Comcast Corp. is weighing options for how to divest about 3 million cable subscribers as part of a takeover of Time Warner Cable Inc. -- including spinning them off in a new publicly traded company, people with knowledge of the matter said.
At a museum near the U.S. Capitol three weeks ago, 700 guests sampled bratwurst and vodka and watched the Olympics on a mammoth screen. From the second floor, Comcast Corp.’s David Cohen addressed the crowd, which included the Russian ambassador and a White House official.
Netflix Inc. has agreed to pay for more-direct access to Comcast Corp.’s broadband network to improve speed and reliability for its video-streaming customers, according to three people familiar with the matter.
On Feb. 4, executives of cable operators Comcast Corp. and Charter Communications Inc. gathered at the Manhattan offices of law firm Wachtell Lipton Rosen & Katz to discuss Charter’s bid to buy Time Warner Cable Inc. It proved to be the final straw for Comcast and its chief executive officer, Brian Roberts.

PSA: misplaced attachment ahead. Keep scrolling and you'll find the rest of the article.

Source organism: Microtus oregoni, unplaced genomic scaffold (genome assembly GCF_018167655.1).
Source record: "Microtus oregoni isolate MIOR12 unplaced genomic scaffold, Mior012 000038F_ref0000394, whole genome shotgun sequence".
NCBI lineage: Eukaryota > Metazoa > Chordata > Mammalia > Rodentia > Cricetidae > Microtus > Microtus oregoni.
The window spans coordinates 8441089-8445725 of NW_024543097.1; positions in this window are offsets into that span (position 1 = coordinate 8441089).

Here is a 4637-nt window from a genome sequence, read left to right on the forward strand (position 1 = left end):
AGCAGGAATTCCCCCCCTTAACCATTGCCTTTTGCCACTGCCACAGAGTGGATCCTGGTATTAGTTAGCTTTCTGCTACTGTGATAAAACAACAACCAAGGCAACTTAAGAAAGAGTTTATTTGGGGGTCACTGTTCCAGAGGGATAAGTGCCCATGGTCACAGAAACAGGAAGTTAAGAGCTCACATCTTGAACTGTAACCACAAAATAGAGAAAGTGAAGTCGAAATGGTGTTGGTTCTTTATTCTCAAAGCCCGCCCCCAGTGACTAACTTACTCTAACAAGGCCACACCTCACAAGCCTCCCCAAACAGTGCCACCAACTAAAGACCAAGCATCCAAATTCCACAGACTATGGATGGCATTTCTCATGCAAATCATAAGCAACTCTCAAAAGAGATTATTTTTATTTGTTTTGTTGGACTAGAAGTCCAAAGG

Comcast Corp. agreed to acquire Time Warner Cable Inc. for $45.2 billion in stock, a surprise deal that combines the two largest U.S. cable companies and creates a bulwark against competition from phone and satellite providers.
The Wall Street bankers behind Comcast Corp.’s $45.2 billion bid for Time Warner Cable Inc., a surprise end-run around veteran media dealmaker John Malone, drew from experience on some of the past decades’ biggest deals, including the RJR-Nabisco buyout made famous in “Barbarians at the Gate.”
U.S. stocks rose, after benchmark indexes ended a four-day rally yesterday, as better-than- forecast earnings and a $45.2 billion takeover of Time Warner Cable Inc. overshadowed a drop in retail sales.